Inflammation

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Inflammation is the body's main natural defense mechanism in response to injury and infection. When something injures or infects the body, the immune system kicks into gear, and this activation is called inflammation. Immune activation can include intracellular, cellular, and extracellular components. Immune activation can be limited to a specific tissue or expand to the blood or beyond.

In some cases, chronic inflammation can develop due to pathogens that the body cannot break down, foreign bodies that remain in the system, or abnormal immune system responses. Some types of chronic inflammation produce symptoms such as fatigue, mouth ulcers, chest pain, abdominal pain, fever, rash, and joint pain.

Classical inflammation vs. Neuroinflammation[edit | edit source]

The original ancient Greco-Roman definition of inflammation relied on four cardinal signs: swelling, redness, heat, and pain. Over time, the signs of swelling, redness, and heat were understood to be due to blood infiltrating the inflamed tissue. Later research clarified that the blood infiltrating the inflamed tissue brought with it immune cells that worked to fight the infection or repair the injury. This understanding forms the basis of classical inflammation.

More recently, scientific research has elucidated the early stages of immune activation, before blood infiltrates the inflamed tissue. In the early stage of immune activation, immune cells such as tissue-resident macrophages patrol each body tissue looking for infection or injury. When an infection or injury is found, these immune cells activate and try to fix the problem. If they are unable to fix the problem on their own, they secrete cytokines to attract immune cells from the blood to help out. Some tissues, such as the brain, eyes, and testes, have barriers that resist infiltrating immune cells from the blood. These “immune-privileged” tissues instead rely primarily on activation of the tissue-resident macrophages to address any infection or injury. This understanding forms the basis of neuroinflammation. Unlike classical inflammation, neuroinflammation does not imply infiltration of tissues by blood-borne immune cells.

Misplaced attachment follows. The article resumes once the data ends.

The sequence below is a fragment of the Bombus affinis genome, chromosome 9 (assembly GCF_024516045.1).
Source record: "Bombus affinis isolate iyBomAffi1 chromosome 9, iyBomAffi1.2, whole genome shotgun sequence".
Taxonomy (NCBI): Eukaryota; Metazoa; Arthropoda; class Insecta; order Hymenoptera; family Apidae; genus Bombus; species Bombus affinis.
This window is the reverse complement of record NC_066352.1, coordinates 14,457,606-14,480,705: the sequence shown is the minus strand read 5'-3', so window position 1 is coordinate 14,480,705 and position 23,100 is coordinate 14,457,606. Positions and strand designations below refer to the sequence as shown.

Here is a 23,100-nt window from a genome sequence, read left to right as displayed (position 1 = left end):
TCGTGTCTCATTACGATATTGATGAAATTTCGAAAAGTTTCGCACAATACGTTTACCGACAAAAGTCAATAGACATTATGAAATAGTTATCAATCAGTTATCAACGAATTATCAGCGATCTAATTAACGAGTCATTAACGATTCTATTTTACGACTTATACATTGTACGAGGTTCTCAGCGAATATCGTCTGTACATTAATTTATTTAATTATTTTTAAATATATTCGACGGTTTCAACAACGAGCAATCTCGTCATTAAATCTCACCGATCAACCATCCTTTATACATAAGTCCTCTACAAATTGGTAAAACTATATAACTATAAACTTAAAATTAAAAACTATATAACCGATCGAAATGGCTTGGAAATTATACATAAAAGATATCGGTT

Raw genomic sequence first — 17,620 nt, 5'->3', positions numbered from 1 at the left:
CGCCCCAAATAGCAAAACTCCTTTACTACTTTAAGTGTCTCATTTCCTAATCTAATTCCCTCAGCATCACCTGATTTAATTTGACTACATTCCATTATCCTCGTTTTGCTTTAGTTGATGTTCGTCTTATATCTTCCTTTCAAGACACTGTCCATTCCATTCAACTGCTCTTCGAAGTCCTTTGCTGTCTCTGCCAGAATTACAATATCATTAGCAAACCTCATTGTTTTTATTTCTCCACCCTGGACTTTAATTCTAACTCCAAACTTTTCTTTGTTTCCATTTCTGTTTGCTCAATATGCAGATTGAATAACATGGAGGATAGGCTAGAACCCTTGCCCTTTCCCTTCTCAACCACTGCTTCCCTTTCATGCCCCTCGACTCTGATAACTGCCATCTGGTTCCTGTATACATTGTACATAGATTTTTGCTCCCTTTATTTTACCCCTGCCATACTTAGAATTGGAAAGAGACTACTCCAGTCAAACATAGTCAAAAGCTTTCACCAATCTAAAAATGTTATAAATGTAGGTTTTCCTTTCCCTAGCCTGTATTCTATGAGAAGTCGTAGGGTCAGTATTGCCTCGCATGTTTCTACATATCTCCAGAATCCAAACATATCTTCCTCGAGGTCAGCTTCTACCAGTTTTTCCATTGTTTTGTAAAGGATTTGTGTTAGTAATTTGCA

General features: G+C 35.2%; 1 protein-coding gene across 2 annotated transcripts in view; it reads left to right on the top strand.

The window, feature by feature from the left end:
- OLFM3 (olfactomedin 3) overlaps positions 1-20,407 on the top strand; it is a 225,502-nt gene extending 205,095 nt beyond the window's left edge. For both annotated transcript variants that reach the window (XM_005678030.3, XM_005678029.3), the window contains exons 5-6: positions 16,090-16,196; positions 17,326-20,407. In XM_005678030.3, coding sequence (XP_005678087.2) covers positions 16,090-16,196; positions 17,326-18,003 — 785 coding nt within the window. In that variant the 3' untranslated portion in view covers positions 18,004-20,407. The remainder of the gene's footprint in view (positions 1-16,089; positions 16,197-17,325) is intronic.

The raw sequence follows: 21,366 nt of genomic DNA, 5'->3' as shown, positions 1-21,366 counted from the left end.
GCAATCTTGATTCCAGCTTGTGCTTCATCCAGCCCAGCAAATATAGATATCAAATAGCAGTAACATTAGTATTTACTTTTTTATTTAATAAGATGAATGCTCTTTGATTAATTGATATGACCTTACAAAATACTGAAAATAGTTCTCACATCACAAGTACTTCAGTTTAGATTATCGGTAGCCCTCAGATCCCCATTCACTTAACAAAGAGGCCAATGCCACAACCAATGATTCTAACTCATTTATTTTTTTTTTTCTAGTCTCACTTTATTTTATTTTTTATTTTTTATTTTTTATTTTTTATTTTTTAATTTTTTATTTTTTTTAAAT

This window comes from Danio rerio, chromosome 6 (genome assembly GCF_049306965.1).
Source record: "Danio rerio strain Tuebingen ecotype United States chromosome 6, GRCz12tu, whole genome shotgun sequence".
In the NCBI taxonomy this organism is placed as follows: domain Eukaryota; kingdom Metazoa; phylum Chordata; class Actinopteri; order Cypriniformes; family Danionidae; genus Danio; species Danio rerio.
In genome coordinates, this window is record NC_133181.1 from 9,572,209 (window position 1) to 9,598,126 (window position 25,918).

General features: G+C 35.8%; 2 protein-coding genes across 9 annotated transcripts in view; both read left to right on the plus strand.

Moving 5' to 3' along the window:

Causes[edit | edit source]

Notable studies[edit | edit source]

  • 2017, The Neuroinflammatory Etiopathology of Myalgic Encephalomyelitis/Chronic Fatigue Syndrome (ME/CFS)[1] - (Full text)

See also[edit | edit source]

Learn more[edit | edit source]

References[edit | edit source]

Myalgic encephalomyelitis (ME) - A disease often marked by neurological symptoms, but fatigue is sometimes a symptom as well. Some diagnostic criteria distinguish it from chronic fatigue syndrome, while other diagnostic criteria consider it to be a synonym for chronic fatigue syndrome. A defining characteristic of ME is post-exertional malaise (PEM), or post-exertional neuroimmune exhaustion (PENE), which is a notable exacerbation of symptoms brought on by small exertions. PEM can last for days or weeks. Symptoms can include cognitive impairments, muscle pain (myalgia), trouble remaining upright (orthostatic intolerance), sleep abnormalities, and gastro-intestinal impairments, among others. An estimated 25% of those suffering from ME are housebound or bedbound. The World Health Organization (WHO) classifies ME as a neurological disease.

ME/CFS - An acronym that combines myalgic encephalomyelitis with chronic fatigue syndrome. Sometimes they are combined because people have trouble distinguishing one from the other. Sometimes they are combined because people see them as synonyms of each other.

The information provided at this site is not intended to diagnose or treat any illness.
From MEpedia, a crowd-sourced encyclopedia of ME and CFS science and history.